The OINP also modified its Employer Job Offer Stream and updated its Entrepreneur Stream during the past year. The Employer Job Offer Stream streamlined its application approach for international students and foreign workers with a job offer from an employer in Ontario.  The change made nominees responsible for preparing their application, meaningless documentation is required from the employer.

Changes to the Entrepreneur Stream saw its minimum language level lowered and applicants awarded additional points on their Expression of Interest if they wish to establish their business, or buy an existing business, in a community outside the Greater Toronto Area (GTA).

The year ahead

Ontario will likely benefit from a slightly larger allotment in 2018 under the federal government’s multi-year immigration plan, which was announced in early November. In 2017, Canada had a Provincial Nominee Program allotment target of 51,000, which is due to increase to 55,000 in 2018. The federal plan calls for a 32 percent increase in PNP targets between 2017 and 2020.

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British Columbia Invites 379 More Workers and Graduates in the Latest Draw

British Columbia Invites 379 More Workers and Graduates in the Latest Draw

British Columbia Invites 379 More Workers and Graduates in the Latest Draw

British Columbia Invites 379 More Workers and Graduates in the Latest Draw

British Columbia continues to invite more workers and international graduates at low points thresholds in the latest draws on November 8 and November 15.

Through the British Columbia Provincial Nominee Program (BC PNP), a total of 379 candidates received an invitation to apply for a provincial nomination at these occasions.

Many of the BC PNP categories are managed under BC’s Skills Immigration Registration System (SIRS). For eligible candidates to apply through the SIRS, they are required to first register an account, after which they are assigned a score based on their individual skill sets.

Those with the highest scores are then invited to apply when the government BC conducts one of its draws. It is important to note that all BC PNP categories managed under the SIRS require candidates to have a job offer from an employer in BC.

A portion of the candidates in the most recent draws was invited through an Express Entry-aligned sub-category. Those candidates are now in a position to apply for an ‘enhanced’ Provincial Nomination. A successful nomination results in applicants receiving 600 additional points under the Comprehensive Ranking System (CRS) and an Invitation To Apply (ITA) at a later draw from the federal Express Entry pool. An invitation to apply for the BC PNP is not the same as the ITA issued at the federal Express Entry level.

Candidates under the BC PNP Skills Immigration sub-categories, who received invitations, will have their applications for permanent residence processed outside the Express Entry system.

The November 15 draw was conducted to invite candidates through the recently created BC Tech pilot. BC did not specify how many ITAs have been issued in the tech-only draw.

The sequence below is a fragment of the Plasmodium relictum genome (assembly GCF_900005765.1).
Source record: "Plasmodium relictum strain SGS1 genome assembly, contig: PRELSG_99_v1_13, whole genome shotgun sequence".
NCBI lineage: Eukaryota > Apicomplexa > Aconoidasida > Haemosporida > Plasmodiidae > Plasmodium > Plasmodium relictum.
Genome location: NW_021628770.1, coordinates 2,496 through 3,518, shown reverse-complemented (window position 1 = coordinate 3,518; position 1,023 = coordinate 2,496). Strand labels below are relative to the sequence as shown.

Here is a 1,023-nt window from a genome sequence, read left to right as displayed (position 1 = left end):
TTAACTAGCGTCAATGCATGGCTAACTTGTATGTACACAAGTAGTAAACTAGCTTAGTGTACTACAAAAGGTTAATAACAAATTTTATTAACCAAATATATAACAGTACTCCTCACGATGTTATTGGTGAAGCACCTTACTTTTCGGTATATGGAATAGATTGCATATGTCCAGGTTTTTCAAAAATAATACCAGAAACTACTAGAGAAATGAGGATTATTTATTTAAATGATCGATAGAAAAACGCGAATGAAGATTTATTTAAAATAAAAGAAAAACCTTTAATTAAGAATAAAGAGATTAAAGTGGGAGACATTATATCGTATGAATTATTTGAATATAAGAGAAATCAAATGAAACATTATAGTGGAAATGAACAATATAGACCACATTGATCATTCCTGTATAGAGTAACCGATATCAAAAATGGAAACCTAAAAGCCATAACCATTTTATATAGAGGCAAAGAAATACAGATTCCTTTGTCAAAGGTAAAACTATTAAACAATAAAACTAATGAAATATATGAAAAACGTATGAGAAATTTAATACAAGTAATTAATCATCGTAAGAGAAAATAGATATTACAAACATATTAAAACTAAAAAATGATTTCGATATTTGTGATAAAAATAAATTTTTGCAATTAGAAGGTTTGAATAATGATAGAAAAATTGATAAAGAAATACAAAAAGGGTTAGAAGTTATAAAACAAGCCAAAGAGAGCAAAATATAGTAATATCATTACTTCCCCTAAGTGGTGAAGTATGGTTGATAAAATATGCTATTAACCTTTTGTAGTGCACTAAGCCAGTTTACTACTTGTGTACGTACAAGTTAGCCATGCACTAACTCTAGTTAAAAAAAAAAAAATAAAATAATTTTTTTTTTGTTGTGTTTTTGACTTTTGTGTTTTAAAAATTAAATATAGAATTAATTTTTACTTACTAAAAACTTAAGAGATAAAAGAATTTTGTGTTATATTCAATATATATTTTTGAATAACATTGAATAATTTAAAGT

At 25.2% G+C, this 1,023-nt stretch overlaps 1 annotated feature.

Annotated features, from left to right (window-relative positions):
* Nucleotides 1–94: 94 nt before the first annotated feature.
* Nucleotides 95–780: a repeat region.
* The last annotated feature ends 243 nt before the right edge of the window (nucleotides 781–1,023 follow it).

Date Category Minimum Score Required Number of ITAs Issued
 

November 8, 2017 (Includes tech-only draw on November 15, 2017)

EEBC – Skilled Worker 67 379
EEBC – International Graduate 67
SI – Skilled Worker 73
SI – International Graduate 67
SI – Entry Level and Semi-Skilled 40

Express Entry BC – Skilled Worker

The Express Entry BC – Skilled Worker category is for international skilled workers who have post-secondary education or training and employment experience in a professional, management, technical, trade or other skilled occupation. Candidates must be eligible to enter the federal Express Entry pool. A successful application under this category results in the candidate receiving 600 points under the CRS  and a subsequent ITA at the federal level.

Express Entry BC – International Graduate

International graduates who have graduated from a Canadian university or college within the past two years may be eligible to apply under the Express Entry BC – International Graduate category. Interestingly, this category is open to eligible graduates who graduated from a university or college in any location in Canada; it is not restricted to graduates from BC universities and colleges. This category is also aligned with the federal Express Entry system.

Skills Immigration – Skilled Worker

This base category is open to workers with post-secondary education or training and employment experience in a skilled occupation. A job offer is required.

Skills Immigration – International Graduate

This category is for international students who have graduated from a Canadian university or college within two years of applying to the BC PNP. While applicants do not necessarily need prior work experience, applicants are required to obtain a job offer from a B.C. employer.

Skills Immigration – Entry Level and Semi-Skilled

This category is open to candidates who may not be eligible for other Canadian immigration programs, as it allows certain non-skilled workers to apply for permanent residence. Candidates must work in an eligible occupation within the tourism/hospitality, long-haul trucking, or food processing industries, or in a NOC skill level C or D occupation in the Northeast Development Region of the province.